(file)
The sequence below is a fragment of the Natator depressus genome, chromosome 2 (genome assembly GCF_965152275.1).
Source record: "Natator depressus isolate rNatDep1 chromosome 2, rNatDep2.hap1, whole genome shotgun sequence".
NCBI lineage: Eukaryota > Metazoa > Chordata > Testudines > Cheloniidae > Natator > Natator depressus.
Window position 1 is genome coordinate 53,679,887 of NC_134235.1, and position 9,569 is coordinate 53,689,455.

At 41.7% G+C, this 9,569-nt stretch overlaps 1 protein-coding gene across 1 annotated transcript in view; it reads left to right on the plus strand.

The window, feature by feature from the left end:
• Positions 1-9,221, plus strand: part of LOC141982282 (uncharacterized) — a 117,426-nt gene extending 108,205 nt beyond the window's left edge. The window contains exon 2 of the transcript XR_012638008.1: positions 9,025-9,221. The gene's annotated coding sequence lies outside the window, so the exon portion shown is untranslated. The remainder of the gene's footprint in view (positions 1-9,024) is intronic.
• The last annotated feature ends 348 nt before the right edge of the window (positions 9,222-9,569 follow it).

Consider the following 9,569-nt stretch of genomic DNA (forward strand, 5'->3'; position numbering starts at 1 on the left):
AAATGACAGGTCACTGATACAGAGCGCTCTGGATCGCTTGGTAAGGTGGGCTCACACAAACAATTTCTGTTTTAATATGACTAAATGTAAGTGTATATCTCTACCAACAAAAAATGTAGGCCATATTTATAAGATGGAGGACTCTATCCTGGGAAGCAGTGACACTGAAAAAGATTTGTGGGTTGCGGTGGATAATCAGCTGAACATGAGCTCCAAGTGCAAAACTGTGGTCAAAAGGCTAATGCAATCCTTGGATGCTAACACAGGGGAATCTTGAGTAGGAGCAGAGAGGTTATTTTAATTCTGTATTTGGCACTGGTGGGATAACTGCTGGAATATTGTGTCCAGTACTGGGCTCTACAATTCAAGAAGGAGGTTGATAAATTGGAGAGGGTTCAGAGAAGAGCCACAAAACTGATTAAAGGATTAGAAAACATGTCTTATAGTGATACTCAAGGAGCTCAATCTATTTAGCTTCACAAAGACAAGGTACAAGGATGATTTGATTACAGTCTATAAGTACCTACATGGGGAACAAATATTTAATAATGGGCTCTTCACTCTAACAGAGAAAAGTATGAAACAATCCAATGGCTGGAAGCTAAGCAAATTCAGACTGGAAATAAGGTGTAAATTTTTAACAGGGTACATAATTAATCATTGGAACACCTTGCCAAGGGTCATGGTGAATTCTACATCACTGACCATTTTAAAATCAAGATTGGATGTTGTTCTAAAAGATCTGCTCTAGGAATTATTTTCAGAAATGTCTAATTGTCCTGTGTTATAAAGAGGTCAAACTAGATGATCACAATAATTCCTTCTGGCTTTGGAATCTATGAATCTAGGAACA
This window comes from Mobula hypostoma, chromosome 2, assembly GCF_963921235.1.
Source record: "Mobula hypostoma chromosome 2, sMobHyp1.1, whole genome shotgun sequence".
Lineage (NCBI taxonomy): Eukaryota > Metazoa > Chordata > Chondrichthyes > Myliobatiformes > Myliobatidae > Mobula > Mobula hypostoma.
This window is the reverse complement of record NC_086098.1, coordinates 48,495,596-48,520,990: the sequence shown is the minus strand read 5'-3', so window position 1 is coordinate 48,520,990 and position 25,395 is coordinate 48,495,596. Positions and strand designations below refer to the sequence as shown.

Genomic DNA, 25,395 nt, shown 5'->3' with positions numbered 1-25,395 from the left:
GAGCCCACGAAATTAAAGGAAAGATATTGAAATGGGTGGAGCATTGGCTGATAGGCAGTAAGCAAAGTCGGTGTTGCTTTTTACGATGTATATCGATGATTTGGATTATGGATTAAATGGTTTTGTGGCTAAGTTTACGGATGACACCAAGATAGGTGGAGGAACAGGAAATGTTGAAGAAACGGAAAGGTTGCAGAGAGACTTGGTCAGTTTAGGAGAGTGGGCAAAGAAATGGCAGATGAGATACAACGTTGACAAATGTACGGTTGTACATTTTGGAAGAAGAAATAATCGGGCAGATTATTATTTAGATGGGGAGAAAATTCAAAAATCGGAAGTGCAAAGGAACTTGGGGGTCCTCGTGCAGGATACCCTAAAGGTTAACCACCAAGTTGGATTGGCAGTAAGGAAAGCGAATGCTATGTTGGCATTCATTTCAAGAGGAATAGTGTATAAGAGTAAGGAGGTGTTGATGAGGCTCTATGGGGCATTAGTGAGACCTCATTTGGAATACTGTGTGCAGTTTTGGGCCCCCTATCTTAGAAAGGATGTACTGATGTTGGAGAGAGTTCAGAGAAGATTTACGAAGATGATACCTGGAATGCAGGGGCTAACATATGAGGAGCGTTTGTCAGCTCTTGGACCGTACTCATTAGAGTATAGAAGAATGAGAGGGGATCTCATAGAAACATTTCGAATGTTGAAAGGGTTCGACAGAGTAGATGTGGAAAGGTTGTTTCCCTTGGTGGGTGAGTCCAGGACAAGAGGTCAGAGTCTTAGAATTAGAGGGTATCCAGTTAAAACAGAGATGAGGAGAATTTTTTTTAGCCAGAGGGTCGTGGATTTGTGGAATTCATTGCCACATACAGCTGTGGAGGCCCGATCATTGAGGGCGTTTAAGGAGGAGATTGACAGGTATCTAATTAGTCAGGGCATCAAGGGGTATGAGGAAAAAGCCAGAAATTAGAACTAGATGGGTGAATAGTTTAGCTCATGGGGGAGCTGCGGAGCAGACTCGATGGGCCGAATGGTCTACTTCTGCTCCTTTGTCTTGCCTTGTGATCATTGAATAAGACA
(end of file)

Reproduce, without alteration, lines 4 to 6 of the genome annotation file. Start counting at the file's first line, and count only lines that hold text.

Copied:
Window position 1 is genome coordinate 53,679,887 of NC_134235.1, and position 9,569 is coordinate 53,689,455.

At 41.7% G+C, this 9,569-nt stretch overlaps 1 protein-coding gene across 1 annotated transcript in view; it reads left to right on the plus strand.

The window, feature by feature from the left end: